Thank you and let me know if I need to provide further resources proving Australia is a country.

Finally, the professor responded:

Thank you for this web-address

After I do some independent research on the continent/country issue I will review your paper.


Let's stop for a second and just state for the record that Australia is a country. Here's the Australian prime minister, Malcolm Turnbull.

And here's Australia's foreign minister, Julie Bishop, speaking at the United Nations, a pretty exclusive international club that you have to be a 100% real country to join.

Anyway, Arnold said she was determined to have the professor realize her mistake, so she filed a report with the university. "I’m not going to fail because I chose a country that is a country," she said.

Ashley Arnold

She said she approached BuzzFeed News with her story because she was worried other students might have been incorrectly graded by the professor.


Finally, after the professor had finished conducting her "independent research," Arnold received a new grade this week: a B+.

The professor never apologized for the error, but did acknowledge she had a "misunderstanding about the difference between Australia as a country and a continent."

Still, the professor had another warning for Arnold as she prepares to write her final assignment: "Please make sure the date, the facts, and the information you provide in your report is about Australia the country and not Australia the continent."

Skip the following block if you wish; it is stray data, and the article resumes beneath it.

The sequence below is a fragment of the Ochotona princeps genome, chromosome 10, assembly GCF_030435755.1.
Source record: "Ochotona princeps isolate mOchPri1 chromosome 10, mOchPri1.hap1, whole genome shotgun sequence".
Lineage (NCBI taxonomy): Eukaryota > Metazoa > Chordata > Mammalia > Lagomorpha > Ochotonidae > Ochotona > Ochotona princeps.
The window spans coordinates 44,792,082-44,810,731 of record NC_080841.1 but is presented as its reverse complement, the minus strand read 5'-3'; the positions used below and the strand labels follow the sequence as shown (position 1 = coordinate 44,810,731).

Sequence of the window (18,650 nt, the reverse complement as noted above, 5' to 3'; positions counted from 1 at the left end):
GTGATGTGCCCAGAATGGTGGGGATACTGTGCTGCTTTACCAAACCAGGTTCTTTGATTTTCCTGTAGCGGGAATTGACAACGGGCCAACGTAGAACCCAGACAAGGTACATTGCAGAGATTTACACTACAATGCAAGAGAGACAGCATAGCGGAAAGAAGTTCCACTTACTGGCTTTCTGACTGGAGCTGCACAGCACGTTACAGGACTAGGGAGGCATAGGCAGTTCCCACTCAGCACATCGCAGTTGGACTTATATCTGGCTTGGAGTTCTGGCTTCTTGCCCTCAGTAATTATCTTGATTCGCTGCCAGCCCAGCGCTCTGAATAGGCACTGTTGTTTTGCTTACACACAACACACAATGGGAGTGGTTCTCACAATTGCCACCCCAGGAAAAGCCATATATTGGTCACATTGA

Contacted by BuzzFeed News, a spokesperson for Southern New Hampshire University said they were looking into the matter.

Instagram: @snhu

“At SNHU, we hold our professors to a high standard of excellence and strive to provide high-quality degree programs for all students," the spokesperson said. "On this question, the student is right. We take this concern seriously and our academic team is working to resolve the matter.”

When asked why she thought her professor might have been confused, Arnold said her older age might have been a factor.

"When did Australia become a country? Maybe she thinks it’s still part of England," she said.

After being told by BuzzFeed News that happened some 117 years ago, Arnold said, “Oh, she’s not that old, so there’s no excuse.”

Disclaimer: The author of this post is from the very real country that is Australia.


On Friday, SNHU announced via Twitter that they had apologized to Arnold and had replaced her professor. Arnold was also set to receive a refund for the course.

"We deeply regret the interaction between our professor & our student," SNHU said. "We have apologized to Ashley, replaced the instructor, & are reimbursing her tuition for the course. To our friends in Australia, we know that you are a country & a continent, best of luck in the Olympic games!"

Arnold told BuzzFeed News the SNHU staff were "very nice and apologized for the Australia issue."

"So I am happy with the results," she said.

David Mack is a reporter and weekend editor for BuzzFeed News in New York.

Contact David Mack at